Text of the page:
Scientific reports 2018 03 148(1) 4522 doi 10.1038/s41598-018-19819-8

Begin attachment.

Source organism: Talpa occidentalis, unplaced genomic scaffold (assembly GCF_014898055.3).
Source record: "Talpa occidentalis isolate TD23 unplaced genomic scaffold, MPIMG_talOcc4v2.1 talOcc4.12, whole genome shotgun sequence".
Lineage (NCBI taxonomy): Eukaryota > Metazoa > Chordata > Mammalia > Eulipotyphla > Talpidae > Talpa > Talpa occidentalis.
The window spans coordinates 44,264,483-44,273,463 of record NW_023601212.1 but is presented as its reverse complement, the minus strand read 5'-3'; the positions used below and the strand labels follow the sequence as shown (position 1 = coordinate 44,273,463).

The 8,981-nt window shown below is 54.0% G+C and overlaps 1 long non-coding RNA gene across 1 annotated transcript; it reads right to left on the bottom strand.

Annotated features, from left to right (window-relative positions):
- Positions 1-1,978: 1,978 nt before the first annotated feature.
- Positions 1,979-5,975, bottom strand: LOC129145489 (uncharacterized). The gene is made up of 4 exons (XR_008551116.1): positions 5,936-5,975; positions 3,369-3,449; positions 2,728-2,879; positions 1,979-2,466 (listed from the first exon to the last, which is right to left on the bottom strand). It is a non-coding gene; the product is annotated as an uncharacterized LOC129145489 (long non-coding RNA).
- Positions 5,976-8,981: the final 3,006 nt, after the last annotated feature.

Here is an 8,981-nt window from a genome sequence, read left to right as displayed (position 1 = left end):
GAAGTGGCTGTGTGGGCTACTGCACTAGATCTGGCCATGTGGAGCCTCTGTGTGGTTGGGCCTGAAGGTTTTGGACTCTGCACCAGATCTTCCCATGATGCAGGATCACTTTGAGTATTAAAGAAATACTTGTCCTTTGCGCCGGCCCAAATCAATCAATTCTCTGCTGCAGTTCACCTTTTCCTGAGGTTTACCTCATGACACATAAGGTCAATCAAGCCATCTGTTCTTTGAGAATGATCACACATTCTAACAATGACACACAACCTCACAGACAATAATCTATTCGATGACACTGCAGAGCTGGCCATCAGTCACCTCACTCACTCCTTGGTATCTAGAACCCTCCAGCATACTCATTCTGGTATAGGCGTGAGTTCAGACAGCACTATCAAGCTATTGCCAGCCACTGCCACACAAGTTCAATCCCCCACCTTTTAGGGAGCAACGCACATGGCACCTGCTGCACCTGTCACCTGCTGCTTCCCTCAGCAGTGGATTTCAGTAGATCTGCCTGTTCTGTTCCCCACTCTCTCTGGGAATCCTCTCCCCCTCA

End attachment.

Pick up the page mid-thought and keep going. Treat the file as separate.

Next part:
Oesophageal cancers (adenocarcinomas [AC] and squamous cell carcinomas [SCC]) are characterized by high incidence/mortality in many countries. We aimed to delineate its global incidence and mortality, and studied whether socioeconomic development and its incidence rate were correlated. The age-standardized rates (ASRs) of incidence and mortality of this medical condition in 2012 for 184 nations from the GLOBOCAN database; national databases capturing incidence rates, and the WHO mortality database were examined. Their correlations with two indicators of socioeconomic development were evaluated. Joinpoint regression analysis was used to generate trends. The ratio between the ASR of AC and SCC was strongly correlated with HDI (r = 0.535 [men]; r = 0.661 [women]) and GDP (r = 0.594 [men]; r = 0.550 [women], both p < 0.001). Countries that reported the largest reduction in incidence in male included Poland (Average Annual Percent Change [AAPC] = -7.1, 95%C.I. = -12,-1.9) and Singapore (AAPC = -5.8, 95%C.I. = -9.5,-1.9), whereas for women the greatest decline was seen in Singapore (AAPC = -12.3, 95%C.I. = -17.3,-6.9) and China (AAPC = -5.6, 95%C.I. = -7.6,-3.4). The Philippines (AAPC = 4.3, 95%C.I. = 2,6.6) and Bulgaria (AAPC = 2.8, 95%C.I. = 0.5,5.1) had a significant mortality increase in men; whilst Columbia (AAPC = -6.1, 95%C.I. = -7.5,-4.6) and Slovenia (AAPC = -4.6, 95%C.I. = -7.9,-1.3) reported mortality decline in women. These findings inform individuals at increased risk for primary prevention.